The solutions are in, many ways, not new but need to be recast for today’s economy. There has to be more transparency in executive pay with an explicit obligation to publish the details of all directors pay packages in the annual reports of listed companies. Listed companies should also record the ratio of high pay to low pay, the distribution of pay across different levels of earnings and the number of workers in receipt of the minimum wage.

Whilst the minimum wage has made a difference for millions, unscrupulous employers continue to short change their staff. Ensuring that the minimum wage is effectively enforced and is fixed at the highest possible level before any negative employment effects appear should also be part of the solution.

Any future Labour government should also seek to reintroduce labour clauses in public contracts. This will not only increase the pay of those working in the public sector (or "para-state") but also set a benchmark for pay in the private sector.  There may also be role for wages councils, which set wage floors, and place peer pressure on employers to act fairly. The development, in partnership with employers, of programmes focused on raising skill levels, boosting productivity and improving the overall quality of employment at the bottom of the labour market will also help those on lower income.

And last (and not least) as we approach the TUC’s conference, any programme to ensure fair initial distribution of rewards most seriously look at collective bargaining and how workers can have greater power at the workplace. For too long there has been an imbalance of power in favour of owners over workers. This is not a small challenge given low levels of union membership density in the private sector, but there are other models including European Works Councils which can act as bulwark against excessive executive pay.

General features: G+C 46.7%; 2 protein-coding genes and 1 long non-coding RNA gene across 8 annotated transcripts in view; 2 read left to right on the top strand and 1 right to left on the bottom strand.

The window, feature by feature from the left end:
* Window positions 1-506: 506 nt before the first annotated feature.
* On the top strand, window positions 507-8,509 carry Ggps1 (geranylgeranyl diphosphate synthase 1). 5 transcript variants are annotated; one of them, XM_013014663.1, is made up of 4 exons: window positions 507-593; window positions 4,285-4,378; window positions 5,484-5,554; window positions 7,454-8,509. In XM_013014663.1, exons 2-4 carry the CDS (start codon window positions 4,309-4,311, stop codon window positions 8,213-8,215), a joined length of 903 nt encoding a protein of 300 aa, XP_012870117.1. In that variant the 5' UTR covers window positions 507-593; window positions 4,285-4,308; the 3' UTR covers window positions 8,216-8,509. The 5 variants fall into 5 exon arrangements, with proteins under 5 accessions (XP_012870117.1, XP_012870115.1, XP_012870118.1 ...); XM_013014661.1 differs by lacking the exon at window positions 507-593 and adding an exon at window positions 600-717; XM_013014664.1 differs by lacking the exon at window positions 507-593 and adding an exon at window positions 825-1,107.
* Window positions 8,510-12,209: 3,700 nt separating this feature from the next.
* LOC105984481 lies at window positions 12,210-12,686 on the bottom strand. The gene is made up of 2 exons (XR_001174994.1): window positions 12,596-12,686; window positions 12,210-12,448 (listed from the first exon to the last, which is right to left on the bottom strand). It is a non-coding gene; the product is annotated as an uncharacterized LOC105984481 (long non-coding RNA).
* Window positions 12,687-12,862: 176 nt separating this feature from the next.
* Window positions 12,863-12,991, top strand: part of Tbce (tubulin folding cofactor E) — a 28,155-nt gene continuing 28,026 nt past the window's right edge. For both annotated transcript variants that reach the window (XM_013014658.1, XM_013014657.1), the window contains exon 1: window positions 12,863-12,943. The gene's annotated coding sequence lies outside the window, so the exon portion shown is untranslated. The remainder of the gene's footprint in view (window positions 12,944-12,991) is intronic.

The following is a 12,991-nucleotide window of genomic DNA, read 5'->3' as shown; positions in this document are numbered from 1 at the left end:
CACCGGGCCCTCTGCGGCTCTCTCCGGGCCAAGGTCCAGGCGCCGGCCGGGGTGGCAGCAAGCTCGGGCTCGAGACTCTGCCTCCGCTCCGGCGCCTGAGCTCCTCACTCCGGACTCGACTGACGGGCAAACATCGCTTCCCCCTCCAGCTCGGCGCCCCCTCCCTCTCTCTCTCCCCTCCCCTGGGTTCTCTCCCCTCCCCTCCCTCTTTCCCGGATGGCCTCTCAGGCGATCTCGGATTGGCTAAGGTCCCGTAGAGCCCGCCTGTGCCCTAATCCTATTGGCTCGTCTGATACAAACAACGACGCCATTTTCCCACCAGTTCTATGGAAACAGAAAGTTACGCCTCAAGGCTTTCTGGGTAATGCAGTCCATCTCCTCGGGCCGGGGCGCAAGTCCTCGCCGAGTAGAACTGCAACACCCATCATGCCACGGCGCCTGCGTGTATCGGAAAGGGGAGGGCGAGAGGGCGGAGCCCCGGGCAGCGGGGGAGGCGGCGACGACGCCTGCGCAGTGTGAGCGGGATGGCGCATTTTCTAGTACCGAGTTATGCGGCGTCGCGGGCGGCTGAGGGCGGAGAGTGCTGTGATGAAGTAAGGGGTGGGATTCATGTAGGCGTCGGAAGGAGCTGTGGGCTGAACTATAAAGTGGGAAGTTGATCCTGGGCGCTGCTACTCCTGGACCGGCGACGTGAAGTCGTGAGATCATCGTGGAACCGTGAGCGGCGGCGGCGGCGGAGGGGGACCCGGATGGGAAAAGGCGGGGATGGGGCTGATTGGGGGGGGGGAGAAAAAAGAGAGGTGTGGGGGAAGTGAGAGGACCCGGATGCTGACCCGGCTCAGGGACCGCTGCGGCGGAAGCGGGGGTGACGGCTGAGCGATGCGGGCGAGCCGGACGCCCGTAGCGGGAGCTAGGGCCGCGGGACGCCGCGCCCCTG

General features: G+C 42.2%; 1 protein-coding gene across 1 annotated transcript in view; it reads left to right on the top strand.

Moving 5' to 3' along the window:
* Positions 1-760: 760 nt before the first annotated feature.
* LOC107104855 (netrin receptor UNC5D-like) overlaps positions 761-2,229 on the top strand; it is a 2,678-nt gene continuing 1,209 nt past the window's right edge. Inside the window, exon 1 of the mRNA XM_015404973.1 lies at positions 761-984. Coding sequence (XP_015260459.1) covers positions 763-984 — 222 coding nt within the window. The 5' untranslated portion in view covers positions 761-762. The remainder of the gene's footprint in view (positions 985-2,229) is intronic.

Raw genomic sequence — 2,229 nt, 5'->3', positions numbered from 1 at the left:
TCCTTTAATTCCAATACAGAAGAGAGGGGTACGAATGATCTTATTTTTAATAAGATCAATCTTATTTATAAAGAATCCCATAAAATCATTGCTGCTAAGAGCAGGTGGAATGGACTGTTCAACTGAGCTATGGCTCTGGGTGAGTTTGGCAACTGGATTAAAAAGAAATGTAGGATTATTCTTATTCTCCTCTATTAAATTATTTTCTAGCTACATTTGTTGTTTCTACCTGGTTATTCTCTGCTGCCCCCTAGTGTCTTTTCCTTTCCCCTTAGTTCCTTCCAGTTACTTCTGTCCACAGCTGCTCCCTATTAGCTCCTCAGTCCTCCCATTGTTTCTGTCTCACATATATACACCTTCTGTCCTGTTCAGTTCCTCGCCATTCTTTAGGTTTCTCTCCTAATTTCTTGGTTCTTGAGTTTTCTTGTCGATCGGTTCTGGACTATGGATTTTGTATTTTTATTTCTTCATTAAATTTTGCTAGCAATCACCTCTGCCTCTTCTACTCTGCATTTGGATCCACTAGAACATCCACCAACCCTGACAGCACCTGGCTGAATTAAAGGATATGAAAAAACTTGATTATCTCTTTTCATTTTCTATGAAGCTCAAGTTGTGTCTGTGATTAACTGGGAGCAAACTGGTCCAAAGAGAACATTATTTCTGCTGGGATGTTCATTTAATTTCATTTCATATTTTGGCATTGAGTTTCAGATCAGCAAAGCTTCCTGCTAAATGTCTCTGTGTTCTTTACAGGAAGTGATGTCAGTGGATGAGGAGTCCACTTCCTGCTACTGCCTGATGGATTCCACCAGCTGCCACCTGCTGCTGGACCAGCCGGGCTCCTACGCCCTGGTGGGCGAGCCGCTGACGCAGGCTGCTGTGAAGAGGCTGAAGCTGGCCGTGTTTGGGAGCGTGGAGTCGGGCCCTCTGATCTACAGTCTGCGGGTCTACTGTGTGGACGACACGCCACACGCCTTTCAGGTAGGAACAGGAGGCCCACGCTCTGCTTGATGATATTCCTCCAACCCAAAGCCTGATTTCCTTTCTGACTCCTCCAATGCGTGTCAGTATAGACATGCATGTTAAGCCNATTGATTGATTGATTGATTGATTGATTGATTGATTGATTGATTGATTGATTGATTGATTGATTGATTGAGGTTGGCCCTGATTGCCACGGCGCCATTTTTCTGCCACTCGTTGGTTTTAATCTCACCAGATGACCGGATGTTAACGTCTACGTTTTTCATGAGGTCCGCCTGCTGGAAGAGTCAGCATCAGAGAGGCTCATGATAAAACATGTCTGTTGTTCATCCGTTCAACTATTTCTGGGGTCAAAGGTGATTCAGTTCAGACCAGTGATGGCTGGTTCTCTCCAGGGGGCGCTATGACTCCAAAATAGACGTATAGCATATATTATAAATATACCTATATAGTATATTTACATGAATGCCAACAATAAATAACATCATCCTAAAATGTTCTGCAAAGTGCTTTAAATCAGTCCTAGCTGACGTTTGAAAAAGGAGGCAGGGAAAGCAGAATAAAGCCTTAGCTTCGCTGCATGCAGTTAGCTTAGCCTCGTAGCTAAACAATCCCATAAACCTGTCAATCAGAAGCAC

The challenge for Miliband and the Labour movement must be to turn predistribution theory into predistribution practice, which will inevitably mean new popular workplace policies and facing down the vested interests of big business, the right-wing media, and the Tory neo-liberals.  There are obvious political risks with this sort agenda, but the prize of a more equal society is never going to handed to Labour on a plate. 

Ed Miliband delivered a speech on predistribution at today's Policy Network conference. Photograph: Getty Images.

Paul Hackett is the director of The Smith Institute.

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The 11 things we know after the Brexit plan debate

Labour may just have fallen into a trap. 

On Wednesday, both Labour and Tory MPs filed out of the Commons together to back a motion calling on the Prime Minister to commit to publish the government’s Brexit plan before Article 50 is triggered in March 2017. 

The motion was proposed by Labour, but the government agreed to back it after inserting its own amendment calling on MPs to “respect the wishes of the United Kingdom” and adhere to the original timetable. 

With questions on everything from the customs union to the Northern Irish border, it is clear that the Brexit minister David Davis will have a busy Christmas. Meanwhile, his declared intention to stay schtum about the meat of Brexit negotiations for now means the nation has been hanging off every titbit of news, including a snapped memo reading “have cake and eat it”.